Development / DevOps / Security / Sponsored / Contributed

How to Deal with Race Conditions

12 Nov 2021 8:45am, by
yacht race

“Race conditions” refers to bugs that occur due to the timing or order of execution of multiple operations. This is a fairly broad class of bugs that can present themselves in very different ways, depending on the problem space. In many cases, they can be difficult to identify and/or reproduce, even if the solution might be simple.

TOCTOU

“Time-of-check to time-of-use” (TOCTOU) describes a type of race condition that occurs when the state of a resource changes between checking its state and using the result. TOCTOU is usually discussed in the context of filesystem operations, but variations are possible in many areas of the systems we build.

The common example of a TOCTOU race condition is checking if a file is accessible and then reading it:

If the file is deleted or otherwise modified after the initial check, at best you will end up with an unhandled exception. At worst, you could be opening the door to a security vulnerability.

Instead: Skip the access check, wrap the readFile in a try/catch and handle any errors there.

Atomicity

Normally we talk about “updating atomically” in the context of database systems. Consider the following contrived example:

See the problem? The user is fetched from the database, some logic is performed, then a query is executed to update the user. This is a non-atomic operation, however, and there is no guarantee that the user’s role is still set to “admin” in the database between the time of the check and the update. In this fake example, the consequence might be a security vulnerability in the application; and in a real-world scenario, it might be even more difficult to notice depending on the complexity of the system.

Instead: Craft an atomic update query that performs the update in a single statement.

Shared State

Mike Del Tito
Mike is an experienced senior developer at LogDNA, with a demonstrated history of designing, delivering and leading teams in the development of web-based software applications.

Although Node.js is single-threaded, working with shared resources and data structures asynchronously requires the same level of care as needed in multi-threaded systems.

Here’s another example:

https://repl.it/@MikeDel2/set-data-race?lite=true

At a quick glance, you might expect this to always output the first value of 1, but the program can print a different value every time (try it!).

Even if it’s easy to spot the issue here in an isolated example, consider a more complex concurrent program with a similar goal of doing some work only when a precondition is met. You might have multiple asynchronous workers that need to:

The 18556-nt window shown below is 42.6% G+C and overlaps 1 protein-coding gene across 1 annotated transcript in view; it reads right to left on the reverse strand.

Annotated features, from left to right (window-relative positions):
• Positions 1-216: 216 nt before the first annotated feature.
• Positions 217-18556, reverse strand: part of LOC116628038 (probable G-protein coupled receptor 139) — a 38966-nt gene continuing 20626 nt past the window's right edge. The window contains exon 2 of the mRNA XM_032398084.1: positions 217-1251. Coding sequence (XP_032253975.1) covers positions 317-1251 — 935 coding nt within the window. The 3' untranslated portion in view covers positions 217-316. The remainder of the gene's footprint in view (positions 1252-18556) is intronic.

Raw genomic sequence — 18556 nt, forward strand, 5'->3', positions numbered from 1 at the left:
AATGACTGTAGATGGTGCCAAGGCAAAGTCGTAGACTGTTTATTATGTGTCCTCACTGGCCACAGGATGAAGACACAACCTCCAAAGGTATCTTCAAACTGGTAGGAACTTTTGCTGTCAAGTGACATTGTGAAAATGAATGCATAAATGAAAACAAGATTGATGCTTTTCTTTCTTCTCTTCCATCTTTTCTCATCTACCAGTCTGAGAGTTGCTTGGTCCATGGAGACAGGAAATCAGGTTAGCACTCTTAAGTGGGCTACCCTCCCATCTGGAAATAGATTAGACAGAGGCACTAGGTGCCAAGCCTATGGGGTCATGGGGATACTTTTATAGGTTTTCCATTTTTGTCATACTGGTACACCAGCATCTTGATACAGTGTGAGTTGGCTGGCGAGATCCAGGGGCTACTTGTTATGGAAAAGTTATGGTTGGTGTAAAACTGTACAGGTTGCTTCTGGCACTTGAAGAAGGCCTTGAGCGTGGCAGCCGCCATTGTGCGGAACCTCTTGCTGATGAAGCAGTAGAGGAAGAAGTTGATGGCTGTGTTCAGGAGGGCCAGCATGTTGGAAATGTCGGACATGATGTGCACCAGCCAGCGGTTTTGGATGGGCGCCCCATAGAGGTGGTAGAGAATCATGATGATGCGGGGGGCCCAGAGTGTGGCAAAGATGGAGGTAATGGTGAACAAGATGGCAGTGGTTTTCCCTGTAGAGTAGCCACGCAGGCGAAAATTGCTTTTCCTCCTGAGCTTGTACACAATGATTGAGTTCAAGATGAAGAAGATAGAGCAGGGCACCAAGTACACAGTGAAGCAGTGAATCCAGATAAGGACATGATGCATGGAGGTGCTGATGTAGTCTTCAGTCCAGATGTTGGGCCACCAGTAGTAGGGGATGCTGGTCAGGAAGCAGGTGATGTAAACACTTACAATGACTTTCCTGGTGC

• Open a write stream for a specific file for all workers to write to.
  • Create a record in a database if it doesn’t already exist.
  • Memoize the result of a very expensive operation.

In all of these scenarios, you cannot assume the state of the resource you are working with will remain the same between the check and the use. Variations of this specific “create if not exist” race condition have popped up several times recently in third-party code and even our own.

Counter Measures

Avoiding race conditions not only requires some thought about what your code is doing, but also about how other parts of the system will use your code. There are no silver bullets here, but in addition to being thoughtful about concurrent design, here are some tips:

  • Perform database updates atomically. Do not rely on previously queried information about the record you are updating to craft your update query.
  • In general, avoid sharing “global” state whenever possible, but especially with concurrency. Think about the implications of simultaneous access to data structures and how that affects the logic of the program or the correctness of the data itself.
  • If sharing state among concurrent routines is required, consider introducing a mutex (mutually exclusive) or another locking mechanism to control access to the shared resource. This comes at the expense of complexity, but is sometimes unavoidable.

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